If you have taken that bold step into Web Development, there’s something you should know before you get confused by questions asked by people around you, professionals, or even an interviewer.
If you haven’t, refer back to my previous article, where I wrote about why you should think about starting a career in Web Development.
As a web developer, you have to be specific about where your focus is, that is; web development is divided into three main parts and these parts are Front-End, Back-End, and Full Stack Development.
It’s either you are a Front-End Developer, Back-End, or a Full Stack Developer. You have to choose one or two and focus on it rather than being a jack of all trades with scattered knowledge and inconsistency.
In case you are still confused about what you have read, let me explain what these three parts are and their differences to a developer, and how they affect website development.
HTML (HyperText Markup Language) is the backbone of the Web. Every website you visit is built with HTML. It takes care of all the structure and content. HTML5 is the current version of HTML on the Web, although sites built with older versions still run fine in your browser.
CSS (Cascading Style Sheets) is what controls the way the HTML looks on the page. CSS sets the colors, fonts, background images, and even the way the page is laid out (you can use CSS to arrange the HTML elements on a page however you want, even if it’s different than the order they’re arranged in the HTML file). CSS3 is the current version of CSS on the Web and adds a ton of features for things like basic interactivity and animations.
It’s the Internet, what can we say!
While the front end is everything the user interacts with directly, the back end is much more behind-the-scenes and can have some advantages over front-end technologies for specific projects. Back-end programming languages include PHP, Ruby, Python, and more.
One thing to note: You’re probably not going to see many job listings that say a company is looking for a “back-end developer.” Instead, you’ll find listings looking for Ruby developers or PHP developers, etc., because the actual programming language a developer knows is key to being the right fit for a particular job.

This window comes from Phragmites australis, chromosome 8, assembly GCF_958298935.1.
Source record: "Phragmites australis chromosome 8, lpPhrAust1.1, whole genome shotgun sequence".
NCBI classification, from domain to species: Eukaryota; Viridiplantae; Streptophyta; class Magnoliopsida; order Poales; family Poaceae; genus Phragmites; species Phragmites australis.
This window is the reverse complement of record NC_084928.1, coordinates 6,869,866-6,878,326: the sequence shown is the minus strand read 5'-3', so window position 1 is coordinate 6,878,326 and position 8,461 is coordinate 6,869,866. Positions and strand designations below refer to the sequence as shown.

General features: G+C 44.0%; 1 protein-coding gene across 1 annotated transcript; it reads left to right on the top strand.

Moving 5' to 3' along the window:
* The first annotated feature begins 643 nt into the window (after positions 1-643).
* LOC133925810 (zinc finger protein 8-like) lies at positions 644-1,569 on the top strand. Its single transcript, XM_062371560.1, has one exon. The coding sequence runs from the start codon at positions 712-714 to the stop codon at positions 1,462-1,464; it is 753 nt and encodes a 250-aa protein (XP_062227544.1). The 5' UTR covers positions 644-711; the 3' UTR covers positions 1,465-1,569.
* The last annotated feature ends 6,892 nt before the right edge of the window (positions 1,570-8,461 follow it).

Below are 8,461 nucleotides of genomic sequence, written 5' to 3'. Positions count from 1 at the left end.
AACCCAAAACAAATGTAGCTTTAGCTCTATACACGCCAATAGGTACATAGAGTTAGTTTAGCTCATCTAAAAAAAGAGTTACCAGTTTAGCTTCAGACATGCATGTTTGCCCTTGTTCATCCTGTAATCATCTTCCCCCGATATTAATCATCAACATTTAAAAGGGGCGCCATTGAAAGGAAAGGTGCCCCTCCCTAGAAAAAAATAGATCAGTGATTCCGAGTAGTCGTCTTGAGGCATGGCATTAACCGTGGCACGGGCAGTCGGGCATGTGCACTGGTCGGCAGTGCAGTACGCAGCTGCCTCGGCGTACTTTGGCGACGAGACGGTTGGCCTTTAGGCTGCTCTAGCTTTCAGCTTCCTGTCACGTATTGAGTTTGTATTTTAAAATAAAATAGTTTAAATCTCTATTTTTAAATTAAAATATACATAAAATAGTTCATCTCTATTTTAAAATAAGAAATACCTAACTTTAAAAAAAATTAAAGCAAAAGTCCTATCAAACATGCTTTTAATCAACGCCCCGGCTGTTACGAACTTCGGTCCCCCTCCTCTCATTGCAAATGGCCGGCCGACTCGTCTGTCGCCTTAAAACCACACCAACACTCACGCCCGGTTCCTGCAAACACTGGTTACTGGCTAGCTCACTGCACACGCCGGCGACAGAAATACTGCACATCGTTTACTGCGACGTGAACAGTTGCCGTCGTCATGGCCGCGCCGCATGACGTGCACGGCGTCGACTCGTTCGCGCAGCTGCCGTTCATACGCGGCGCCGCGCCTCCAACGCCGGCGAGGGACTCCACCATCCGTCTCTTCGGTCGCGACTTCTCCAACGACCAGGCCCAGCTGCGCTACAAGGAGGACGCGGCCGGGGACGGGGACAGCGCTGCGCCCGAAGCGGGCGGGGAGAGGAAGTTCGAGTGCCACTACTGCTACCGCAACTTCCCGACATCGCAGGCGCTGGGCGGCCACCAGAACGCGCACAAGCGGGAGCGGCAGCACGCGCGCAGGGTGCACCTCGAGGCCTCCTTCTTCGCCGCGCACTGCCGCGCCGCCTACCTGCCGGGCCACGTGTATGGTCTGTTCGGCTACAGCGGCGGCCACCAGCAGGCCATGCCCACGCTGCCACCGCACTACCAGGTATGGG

Learning to code will teach you to find the best solution for your specific problem, and sometimes that means using a back-end language.
Back-end developers generally work with a front-end developer to make their code work within the site’s design (or to tweak that design when necessary) and front end.
Full Stack Development
As the line between what can be done on the front end vs the back end becomes more and more similar, and as things that were previously only possible on the back end become possible on the front end, more developers are becoming what we call “full stack.”
A lot of employers (especially agencies who work on different kinds of sites) are looking for developers who know how to work on all the parts of a site, so they can use the best tools for the job regardless of whether it’s technically “front end” or “back end.”
Now, contrary to what a lot of people think, “full stack” doesn’t necessarily mean a developer is actually writing all of a site’s code themselves. Many full stack developers spend the majority of their time in either the front or back end code of a site.
But the point is that they know enough about the code across the entire stack that they can dive in anywhere if needed. And some full stack developers do code entire websites, including both the front and back ends, but usually only if they are working freelance or are the only developer working on a project.
Learning both front and back-end languages is a great way to make yourself a more valuable, forward-thinking, and versatile developer because it’s not likely that you’ll actually be able to focus exclusively on one or the other.